This report proposes a comprehensive strategy to reduce alcohol consumption, utilizing a health risk continuum model. The strategy builds on prior Board of Health actions and Departmental activities. The Department of Public Health looks forward to continuing to work with the Board of Health and its Subcommittee on Substance Abuse to reduce the negative health consequences of alcohol consumption.

EK/sm David J. McKeown, MDCM, MHSc, FRCPC, FACPM

Acting Medical Officer of Health

City of Toronto Department of Public Health


David J. McKeown, MDCM, MHSc, FRCPC, FACPM Acting Medical Officer of Health

September 1992


Recent statistics suggest a general decrease in the prevalence, frequency and amount of alcohol use. Nevertheless, alcohol is the most widely-used drug in Toronto and all Canada. A 1989 national survey reported that approximately 78% of Canadians, 15 years of age and over, are current drinkers, and an additional 16% are former drinkers (1). The Community Health Survey, 1988, found that 85% of Toronto residents aged 15 and over do drink. According to an earlier Community Health Survey, 85% of Torontonians also drank in 1983 (2).

A positive association has been found between alcohol consumption and income and education; language spoken at home, employment and marital status are other factors that affect alcohol consumption (3). Gender and age are also important. At all ages, men are more likely to drink than women. According to a 1989 Ontario survey, 81.9% of men 18 years of age and older used alcohol in the past year, with 68.2% occasionally consuming five or more drinks at a single sitting and 13.3% using alcohol daily. The corresponding statistics for women are 76.9%, 40.9% and 6.7% respectively (4). The 1991 Ontario Student Drug Use Survey found that 66.2%, or 1.7 million, highschool students used alcohol at

least once in the year preceding the survey and 23.9% of this group had consumed five or more drinks on one occasion. In the four weeks before the survey 16.6% of students had been drunk (5). In 1990, Toronto street youth aged 13 to 24 were surveyed to learn about alcohol and other drug use. Ninety-five percent of street youth contacted had used alcohol at least once in the year before the study and 63% reported consuming five or more drinks at a single sitting in the four weeks directly preceding the survey (6).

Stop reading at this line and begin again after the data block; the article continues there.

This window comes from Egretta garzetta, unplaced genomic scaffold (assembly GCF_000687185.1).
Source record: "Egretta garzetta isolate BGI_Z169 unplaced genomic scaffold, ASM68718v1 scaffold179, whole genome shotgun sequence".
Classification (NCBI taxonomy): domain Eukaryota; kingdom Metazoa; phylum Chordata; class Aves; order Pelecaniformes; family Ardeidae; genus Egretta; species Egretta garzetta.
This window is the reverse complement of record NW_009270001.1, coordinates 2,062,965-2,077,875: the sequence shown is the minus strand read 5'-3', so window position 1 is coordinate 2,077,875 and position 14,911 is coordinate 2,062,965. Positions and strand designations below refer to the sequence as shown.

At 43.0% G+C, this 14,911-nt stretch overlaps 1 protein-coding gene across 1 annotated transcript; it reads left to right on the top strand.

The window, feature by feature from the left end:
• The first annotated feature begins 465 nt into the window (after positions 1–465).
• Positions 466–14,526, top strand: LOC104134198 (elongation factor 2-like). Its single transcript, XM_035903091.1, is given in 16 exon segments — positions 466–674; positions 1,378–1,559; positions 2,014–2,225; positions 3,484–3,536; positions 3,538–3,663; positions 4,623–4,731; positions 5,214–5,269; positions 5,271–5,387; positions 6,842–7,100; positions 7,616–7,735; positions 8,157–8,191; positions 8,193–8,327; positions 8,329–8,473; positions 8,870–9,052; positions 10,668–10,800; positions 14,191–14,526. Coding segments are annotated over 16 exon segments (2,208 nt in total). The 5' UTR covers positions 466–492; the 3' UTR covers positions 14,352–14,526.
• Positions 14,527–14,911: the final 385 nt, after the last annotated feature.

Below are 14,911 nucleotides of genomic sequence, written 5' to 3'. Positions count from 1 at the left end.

In the Community Health Survey, 1988, 11% of Toronto drinkers surveyed in 1988 drank heavily (2) (defined by the Ministry of Health as more than 12 drinks/week (7). Health, social and legal problems mainly occur with heavy drinking. For instance, 30% or more of violent crimes are alcohol related and about 20% of Canadians have been assaulted by someone who has been drinking. Furthermore, an estimated one-third of child abuse cases involve alcohol. In Canada, approximately one in ten deaths is the result of alcohol (8). (See Appendix 1 for more detail on the health and social consequences of alcohol abuse.)


Alcohol abuse is one of the most significant substance abuse problems of the 1990s (1) and a major public health concern. The chronic problems caused by alcohol abuse continue; individual, family, societal and fiscal costs have not diminished. Prevention efforts must be comprehensive and based on a solid understanding of the current patterns of alcohol use and the associated consequences, and on the popular beliefs that underlie alcohol use. Given the recent report of the House of Commons Subcommittee (9), it is timely for the Board of Health and the Department of Public Health to recommit to alcohol use reduction programming.

The mission of the City of Toronto Department of Public Health is ". . .to enable all people in the City of Toronto to be as healthy as they can be" (10). The Ontario Ministry of Health mandates the Department of Public Health, under the direction of the Board of Health, ". . .to improve the health of the population by reducing the abuse of substances that pose a risk to health" (11). The Healthy Toronto 2000 report (12), which forms a blueprint for the Department of Public Health for the 1990s, is congruent with the province's mandate. The report directs the Department to produce a comprehensive, data-based substance abuse prevention strategy to address root causes, plan community-based programs, and encourage inter-agency and intersectoral cooperation.